"We're looking for infill sites that are close to transit lines where we can help densify. We see it as a win-win for neighbourhoods because we're abating and replacing these old 1950s buildings which are really not environmentally friendly," he says.

"In Calgary, we took down a triplex and a duplex from 1952 which were full of asbestos. In Edmonton, we took down three 1953 homes which, because of their gas consumption, were probably the three worst polluting properties on the street," he adds.

But for now, heated parkades are Niche Developments' biggest challenge.

"Without the parkade, we could be net zero pretty quick," Mr. Purewal states. "I'd be more willing to go to a power-based heating system if the coal plants in Alberta were shut down, but I don't feel right increasing the power consumption just to burn more coal. Or maybe if we could offset more of that power with the solar array I'd be okay to go to power," he muses. "But right now, we don't have those options."

Meanwhile, north of the river in the community of Westmount, Habitat Studios is currently building what will be Canada's largest net-zero multifamily development to date.

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"It's a 16-unit, four-storey, stacked townhouse development with no parkade, just surface parking," says architect Peter Amerongen, who has been building net-zero single family homes in Canada for 35 years and is considered an expert in net-zero energy design and construction.

"I hypothetically added another two storeys as an exercise just to see if we could make it work but the requirement for lighting and appliance energy is too great, there's not enough roof area to offset that with solar," he says.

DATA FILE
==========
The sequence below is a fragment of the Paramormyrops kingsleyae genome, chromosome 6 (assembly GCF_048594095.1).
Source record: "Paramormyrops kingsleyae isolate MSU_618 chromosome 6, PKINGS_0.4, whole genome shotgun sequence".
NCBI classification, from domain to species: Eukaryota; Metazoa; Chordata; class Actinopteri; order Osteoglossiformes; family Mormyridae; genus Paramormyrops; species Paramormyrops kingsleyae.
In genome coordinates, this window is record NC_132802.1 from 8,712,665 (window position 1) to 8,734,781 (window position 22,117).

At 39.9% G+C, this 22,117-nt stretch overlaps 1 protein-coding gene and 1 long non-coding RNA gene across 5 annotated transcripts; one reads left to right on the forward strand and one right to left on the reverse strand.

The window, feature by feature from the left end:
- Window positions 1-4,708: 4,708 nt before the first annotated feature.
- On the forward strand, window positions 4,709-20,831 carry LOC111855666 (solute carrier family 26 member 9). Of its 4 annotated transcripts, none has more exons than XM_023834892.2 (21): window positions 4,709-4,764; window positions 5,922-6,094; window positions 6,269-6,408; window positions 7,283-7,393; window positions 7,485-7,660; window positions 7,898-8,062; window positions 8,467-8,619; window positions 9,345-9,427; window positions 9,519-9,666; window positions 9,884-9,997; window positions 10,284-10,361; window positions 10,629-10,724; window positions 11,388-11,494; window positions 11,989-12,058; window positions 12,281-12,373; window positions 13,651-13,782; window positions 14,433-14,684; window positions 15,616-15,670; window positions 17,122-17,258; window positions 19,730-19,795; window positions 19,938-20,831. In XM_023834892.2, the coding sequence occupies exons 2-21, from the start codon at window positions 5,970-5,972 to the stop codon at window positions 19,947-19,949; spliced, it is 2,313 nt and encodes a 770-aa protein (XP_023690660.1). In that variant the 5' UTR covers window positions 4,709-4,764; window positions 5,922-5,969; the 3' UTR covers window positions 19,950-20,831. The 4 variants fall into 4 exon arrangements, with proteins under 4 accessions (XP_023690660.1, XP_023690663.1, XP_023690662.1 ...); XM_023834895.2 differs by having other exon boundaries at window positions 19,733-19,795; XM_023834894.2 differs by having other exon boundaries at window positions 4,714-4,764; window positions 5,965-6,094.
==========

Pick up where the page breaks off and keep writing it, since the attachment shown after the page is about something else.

Mr. Amerongen believes getting to net zero with larger scale multifamily projects won't happen with one single breakthrough.

"It's likely that we'll chip away at it and eventually get there," he says. "Solar has to become more efficient, for a start. In a well-built building, you need double the energy for lighting and appliances as for heating. As you scale up, there are efficiencies with heating which you don't get with power for appliances and heating. You require more energy but you have the same roof space for solar panels."

"I believe we need to relax the definition of what it means to be net zero," he continues. "By the current definition, solar panels feeding the grid have to be on-site but I'd argue that it doesn't matter where they are. They could be on a warehouse somewhere for example."

Mr. Amerongen agrees parkades are one of the biggest challenges to scaling up net-zero multifamily developments.

"Heating and ventilating a parkade is a big problem. I don't think they need to be as warm as they are and better CO2 sensors would allow developers to stop overventilating. The energy requirements could be reduced a lot, certainly, but not eliminated entirely. Moving towards electric cars will also make a difference."

But for now, Mr. Amerongen says, developers need to at least be planning for a net-zero future, as Niche Developments is, and be ready to embrace the breakthroughs that will make it possible.

"The development industry needs to be carbon neutral by 2050 and that's not far away. Developers should be building net-zero ready today at least. Because, if we're not building net-zero ready, by 2050 those buildings will only be 30 years old and they're going to require a lot of expensive and wasteful upgrading to convert them."